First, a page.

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LinkedIn’s $6 Million FLSA Settlement Provides a Good Lesson to Employers

Do not assume that you need not pay overtime to employees who are paid other than hourly.

August 5, 2014
Related Topics: FLSA, Legal Compliance, Overtime Eligibility & Pay, Commission-Based Pay, Wages and Hours, Policies and Procedures, Legal
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LinkedIn will pay nearly $6 million in back pay and liquidated damages to 359 current and former employees following a Department of Labor investigation, reports the DOL.

The employees, reports Business Insider, are commissioned inside salespeople. Typically, inside salespeople are not exempt under the Fair Labor Standards Act, and must be paid overtime for all hours worked over 40. If an employee is paid a straight commission, you would, on a weekly basis, divide the commissions paid that week by the total numbers of hours worked to arrive at the hourly rate for that week. You would then multiply that hourly rate by 1.5 to obtain the overtime rate for that week, and pay the 0.5 premium rate on top of the commissions for any hours worked in excess of 40 for that week. LinkedIn says that the violation “was a function of not having the right tools in place for some employees and their managers to track hours properly.” Likely, it had mis-assumed that its inside salespeople were exempt.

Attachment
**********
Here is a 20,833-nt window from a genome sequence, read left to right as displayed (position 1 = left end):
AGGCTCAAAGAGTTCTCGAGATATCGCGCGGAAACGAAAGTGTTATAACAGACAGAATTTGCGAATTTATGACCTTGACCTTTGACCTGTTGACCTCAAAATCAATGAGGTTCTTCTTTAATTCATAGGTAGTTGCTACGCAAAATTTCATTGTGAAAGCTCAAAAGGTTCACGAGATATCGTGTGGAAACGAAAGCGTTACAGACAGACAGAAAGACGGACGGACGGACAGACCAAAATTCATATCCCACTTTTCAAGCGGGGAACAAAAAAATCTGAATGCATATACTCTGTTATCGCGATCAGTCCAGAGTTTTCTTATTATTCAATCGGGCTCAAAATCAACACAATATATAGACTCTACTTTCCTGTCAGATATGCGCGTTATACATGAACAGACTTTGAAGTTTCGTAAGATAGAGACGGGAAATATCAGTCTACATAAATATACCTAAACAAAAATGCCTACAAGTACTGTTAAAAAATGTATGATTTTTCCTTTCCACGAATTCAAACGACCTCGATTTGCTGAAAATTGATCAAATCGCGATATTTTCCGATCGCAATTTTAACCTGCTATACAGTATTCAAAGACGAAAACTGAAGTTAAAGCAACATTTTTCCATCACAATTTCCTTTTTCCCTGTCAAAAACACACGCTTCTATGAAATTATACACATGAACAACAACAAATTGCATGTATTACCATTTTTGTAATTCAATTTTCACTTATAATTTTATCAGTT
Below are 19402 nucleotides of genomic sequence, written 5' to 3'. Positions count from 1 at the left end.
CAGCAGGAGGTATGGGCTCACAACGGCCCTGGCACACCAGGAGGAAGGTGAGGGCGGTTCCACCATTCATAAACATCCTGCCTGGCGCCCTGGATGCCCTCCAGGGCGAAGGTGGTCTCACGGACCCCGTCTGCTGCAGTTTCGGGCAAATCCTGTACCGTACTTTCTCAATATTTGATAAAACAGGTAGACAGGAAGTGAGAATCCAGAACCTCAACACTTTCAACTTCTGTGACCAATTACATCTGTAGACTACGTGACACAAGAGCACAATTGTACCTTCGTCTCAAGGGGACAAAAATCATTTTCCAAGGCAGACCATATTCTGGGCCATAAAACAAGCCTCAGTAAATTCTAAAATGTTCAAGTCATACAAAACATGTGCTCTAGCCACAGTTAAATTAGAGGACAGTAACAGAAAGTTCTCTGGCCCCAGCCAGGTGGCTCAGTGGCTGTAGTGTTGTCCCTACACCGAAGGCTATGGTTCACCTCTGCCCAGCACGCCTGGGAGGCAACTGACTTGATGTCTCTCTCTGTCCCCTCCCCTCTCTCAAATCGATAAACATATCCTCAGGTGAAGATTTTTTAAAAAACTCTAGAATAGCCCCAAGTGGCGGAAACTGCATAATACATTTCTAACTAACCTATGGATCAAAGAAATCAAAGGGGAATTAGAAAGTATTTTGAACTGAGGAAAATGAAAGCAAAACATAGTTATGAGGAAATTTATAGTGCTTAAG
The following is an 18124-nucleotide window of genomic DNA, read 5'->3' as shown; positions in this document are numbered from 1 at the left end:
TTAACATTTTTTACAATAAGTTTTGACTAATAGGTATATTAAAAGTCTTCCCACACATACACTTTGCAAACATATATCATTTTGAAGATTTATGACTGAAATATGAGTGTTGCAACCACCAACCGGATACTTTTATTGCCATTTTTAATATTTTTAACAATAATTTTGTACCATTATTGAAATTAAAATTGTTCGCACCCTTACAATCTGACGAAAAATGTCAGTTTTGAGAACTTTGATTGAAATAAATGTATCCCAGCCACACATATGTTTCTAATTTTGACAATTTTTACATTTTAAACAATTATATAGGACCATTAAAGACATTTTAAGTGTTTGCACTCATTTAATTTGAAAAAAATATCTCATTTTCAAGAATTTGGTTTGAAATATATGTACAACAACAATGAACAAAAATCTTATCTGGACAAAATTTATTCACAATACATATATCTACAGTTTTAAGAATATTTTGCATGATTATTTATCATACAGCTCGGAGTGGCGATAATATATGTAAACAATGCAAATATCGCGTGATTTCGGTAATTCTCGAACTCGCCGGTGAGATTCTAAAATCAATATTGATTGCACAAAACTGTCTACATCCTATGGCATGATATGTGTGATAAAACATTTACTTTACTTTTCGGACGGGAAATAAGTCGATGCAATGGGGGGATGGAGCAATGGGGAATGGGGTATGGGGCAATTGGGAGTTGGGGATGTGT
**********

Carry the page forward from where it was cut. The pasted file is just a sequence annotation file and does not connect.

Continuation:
This story offers businesses two important lessons:

  1. Do not assume that you need not pay overtime to employees who are paid other than hourly. The method of pay is not the only factor that determines whether an employee is exempt. Instead, you must undertake a fact-specific analysis for each employee’s job duties to determine if it falls under one of the FLSA’s narrow exceptions. Making assumptions without taking the time to do the analysis will result in costly wage-and-hour mistakes.
  2. If the DOL comes knocking, cooperate. Cooperation helps demonstrate that any errors are sins of omission, not of commission. Ignorance may not excuse FLSA violations, but it will definitely put you in a better light with the DOL than will chicanery. And, if the error is cut and dry, pay. You gain nothing from digging in your heels to fight a clear wage-and-hour mistake, other than incurring a gaggle of legal fees. I’m not saying you should go this alone with legal counsel and guidance, but the lawyer should be guiding you to a resolution, not a costly battle.
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